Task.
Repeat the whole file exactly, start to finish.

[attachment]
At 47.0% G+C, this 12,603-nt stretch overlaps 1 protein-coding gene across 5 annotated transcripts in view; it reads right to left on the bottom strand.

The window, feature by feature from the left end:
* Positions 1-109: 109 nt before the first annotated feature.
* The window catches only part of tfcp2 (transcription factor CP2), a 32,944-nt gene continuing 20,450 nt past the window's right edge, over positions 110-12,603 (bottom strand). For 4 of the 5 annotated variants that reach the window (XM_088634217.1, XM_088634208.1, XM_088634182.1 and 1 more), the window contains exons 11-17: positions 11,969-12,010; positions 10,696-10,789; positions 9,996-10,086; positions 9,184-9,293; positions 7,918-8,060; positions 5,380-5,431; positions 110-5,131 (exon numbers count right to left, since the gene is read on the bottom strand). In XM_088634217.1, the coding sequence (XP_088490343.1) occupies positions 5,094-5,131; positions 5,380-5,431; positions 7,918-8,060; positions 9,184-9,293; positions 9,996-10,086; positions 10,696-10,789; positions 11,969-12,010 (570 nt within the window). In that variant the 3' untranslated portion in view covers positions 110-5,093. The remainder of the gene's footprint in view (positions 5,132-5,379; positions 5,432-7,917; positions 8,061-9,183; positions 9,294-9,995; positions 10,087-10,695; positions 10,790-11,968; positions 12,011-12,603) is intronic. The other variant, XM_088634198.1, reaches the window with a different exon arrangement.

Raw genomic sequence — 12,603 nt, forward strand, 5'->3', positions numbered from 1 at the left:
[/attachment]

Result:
At 47.0% G+C, this 12,603-nt stretch overlaps 1 protein-coding gene across 5 annotated transcripts in view; it reads right to left on the bottom strand.

The window, feature by feature from the left end:
* Positions 1-109: 109 nt before the first annotated feature.
* The window catches only part of tfcp2 (transcription factor CP2), a 32,944-nt gene continuing 20,450 nt past the window's right edge, over positions 110-12,603 (bottom strand). For 4 of the 5 annotated variants that reach the window (XM_088634217.1, XM_088634208.1, XM_088634182.1 and 1 more), the window contains exons 11-17: positions 11,969-12,010; positions 10,696-10,789; positions 9,996-10,086; positions 9,184-9,293; positions 7,918-8,060; positions 5,380-5,431; positions 110-5,131 (exon numbers count right to left, since the gene is read on the bottom strand). In XM_088634217.1, the coding sequence (XP_088490343.1) occupies positions 5,094-5,131; positions 5,380-5,431; positions 7,918-8,060; positions 9,184-9,293; positions 9,996-10,086; positions 10,696-10,789; positions 11,969-12,010 (570 nt within the window). In that variant the 3' untranslated portion in view covers positions 110-5,093. The remainder of the gene's footprint in view (positions 5,132-5,379; positions 5,432-7,917; positions 8,061-9,183; positions 9,294-9,995; positions 10,087-10,695; positions 10,790-11,968; positions 12,011-12,603) is intronic. The other variant, XM_088634198.1, reaches the window with a different exon arrangement.

Raw genomic sequence — 12,603 nt, forward strand, 5'->3', positions numbered from 1 at the left: